Ideally, the surgery should be performed before a child reaches two years old. Left untreated, this condition can lead to infertility. The higher temperature inside the body can affect sperm production. Men with both testicles affected are more likely to experience fertility-related issues than men with only one affected testicle. This condition can also cause inguinal hernia, in which the intestine protrudes through a weakened area in the abdominal wall. Only surgery can correct this condition, which can otherwise result in intestinal damage or death. Finally, this condition is a risk factor for testicular cancer. If surgery is performed early, this risk is limited.

What cultural or regional factors affect the treatment of these conditions?

Undescended testis is the most common birth anomaly in boys. This condition is present in about 1-4.5% of newborns, with a higher incidence in premature babies (30-45%). Unilateral undescended testis is four times more likely than bilateral.

  • Process
  • Impact on patient's life
  • Risks and side-effects
  • Accessibility
  • Alternatives

What does the treatment process look like?

After surgery, the patient will stay in the hospital for an average of three days. The patient is continually monitored.

What is the impact of this treatment on the patient’s life?

Treatment will reduce the risk of infertility, inguinal hernia, and testicular cancer.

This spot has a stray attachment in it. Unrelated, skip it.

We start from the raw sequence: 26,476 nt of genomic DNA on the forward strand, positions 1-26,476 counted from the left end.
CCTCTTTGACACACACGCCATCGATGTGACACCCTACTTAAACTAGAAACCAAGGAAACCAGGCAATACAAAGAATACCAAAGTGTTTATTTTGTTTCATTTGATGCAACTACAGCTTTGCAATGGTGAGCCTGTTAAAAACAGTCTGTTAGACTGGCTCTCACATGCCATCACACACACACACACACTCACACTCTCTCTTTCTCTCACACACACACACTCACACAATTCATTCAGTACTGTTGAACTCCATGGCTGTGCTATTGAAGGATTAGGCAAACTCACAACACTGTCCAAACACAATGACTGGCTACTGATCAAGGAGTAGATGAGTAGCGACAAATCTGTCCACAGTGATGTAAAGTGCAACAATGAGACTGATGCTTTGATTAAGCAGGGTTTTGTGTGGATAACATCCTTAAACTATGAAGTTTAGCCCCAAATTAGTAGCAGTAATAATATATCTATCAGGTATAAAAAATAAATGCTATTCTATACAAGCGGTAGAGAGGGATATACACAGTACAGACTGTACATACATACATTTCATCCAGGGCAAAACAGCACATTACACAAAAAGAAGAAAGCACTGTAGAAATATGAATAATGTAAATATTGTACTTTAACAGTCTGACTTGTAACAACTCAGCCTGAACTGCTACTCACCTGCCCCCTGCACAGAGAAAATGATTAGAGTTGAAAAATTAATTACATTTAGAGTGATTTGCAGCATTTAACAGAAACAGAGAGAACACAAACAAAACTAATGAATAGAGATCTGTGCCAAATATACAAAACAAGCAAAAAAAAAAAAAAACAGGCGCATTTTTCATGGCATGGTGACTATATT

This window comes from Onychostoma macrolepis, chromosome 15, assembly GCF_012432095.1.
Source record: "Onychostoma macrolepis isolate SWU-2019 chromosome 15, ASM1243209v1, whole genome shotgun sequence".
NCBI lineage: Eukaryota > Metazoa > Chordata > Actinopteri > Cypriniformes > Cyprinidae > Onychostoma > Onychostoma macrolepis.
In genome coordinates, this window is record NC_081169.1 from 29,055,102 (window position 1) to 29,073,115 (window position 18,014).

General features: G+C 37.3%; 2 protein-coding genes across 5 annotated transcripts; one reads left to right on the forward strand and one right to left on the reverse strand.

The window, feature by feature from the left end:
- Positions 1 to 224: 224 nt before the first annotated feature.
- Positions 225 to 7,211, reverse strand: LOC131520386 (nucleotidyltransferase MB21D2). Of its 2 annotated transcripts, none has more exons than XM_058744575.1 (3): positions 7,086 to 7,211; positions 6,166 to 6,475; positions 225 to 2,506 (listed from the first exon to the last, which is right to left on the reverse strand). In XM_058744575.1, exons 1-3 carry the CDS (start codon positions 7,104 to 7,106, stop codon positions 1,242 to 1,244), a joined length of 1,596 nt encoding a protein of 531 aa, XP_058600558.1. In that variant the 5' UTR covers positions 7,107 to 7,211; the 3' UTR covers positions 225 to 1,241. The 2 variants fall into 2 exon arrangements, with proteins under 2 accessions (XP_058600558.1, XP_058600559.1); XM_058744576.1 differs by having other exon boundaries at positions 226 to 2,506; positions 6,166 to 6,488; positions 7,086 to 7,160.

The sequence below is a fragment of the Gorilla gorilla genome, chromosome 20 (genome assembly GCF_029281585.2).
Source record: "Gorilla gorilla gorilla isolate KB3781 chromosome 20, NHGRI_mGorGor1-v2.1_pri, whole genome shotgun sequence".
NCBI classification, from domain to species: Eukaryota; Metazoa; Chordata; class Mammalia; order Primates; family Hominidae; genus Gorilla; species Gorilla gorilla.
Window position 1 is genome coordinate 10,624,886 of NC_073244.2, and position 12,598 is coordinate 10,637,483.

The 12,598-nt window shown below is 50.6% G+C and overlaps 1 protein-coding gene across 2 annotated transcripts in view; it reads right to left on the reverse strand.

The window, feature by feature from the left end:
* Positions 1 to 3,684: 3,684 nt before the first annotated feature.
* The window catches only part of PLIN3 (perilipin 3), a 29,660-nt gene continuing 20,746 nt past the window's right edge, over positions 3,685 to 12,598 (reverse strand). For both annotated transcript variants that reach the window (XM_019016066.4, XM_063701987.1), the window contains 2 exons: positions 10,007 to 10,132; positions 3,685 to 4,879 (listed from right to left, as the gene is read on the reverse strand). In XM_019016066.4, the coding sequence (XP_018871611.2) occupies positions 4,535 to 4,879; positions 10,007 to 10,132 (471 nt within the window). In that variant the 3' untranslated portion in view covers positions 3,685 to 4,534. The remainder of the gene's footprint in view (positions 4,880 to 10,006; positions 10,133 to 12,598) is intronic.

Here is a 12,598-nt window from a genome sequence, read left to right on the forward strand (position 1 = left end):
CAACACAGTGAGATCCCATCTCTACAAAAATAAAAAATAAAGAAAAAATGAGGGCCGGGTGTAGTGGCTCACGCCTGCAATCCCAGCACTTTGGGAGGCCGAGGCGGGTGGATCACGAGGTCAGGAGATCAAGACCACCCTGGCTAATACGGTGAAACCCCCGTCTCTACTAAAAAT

What potential side effects or risks come with this treatment?

This condition is very treatable, and the procedure is low-risk.

How accessible is treatment in the area? What is the typical journey like for a patient to receive care?

There are few quality care centers in the region. Hospitals lack adequate resources and expertise to treat this condition.

What are the alternatives to this treatment?

An alternative to surgery is to use synthetic hormones that encourage the testicle to move into the scrotum. Hormone therapy is only recommended if the child’s testicle(s) are close to the scrotum. However, hormone therapy is not commonly available in Kenya. According to the guidelines published by the American Urological Association in May 2014, orchidopexy is the most successful therapy to relocate the testis into the scrotum. Hormone therapy is not recommended.

Meet another patient you can support

100% of your donation funds life-changing surgery.

Meet another patient you can support

100% of your donation funds life-changing surgery.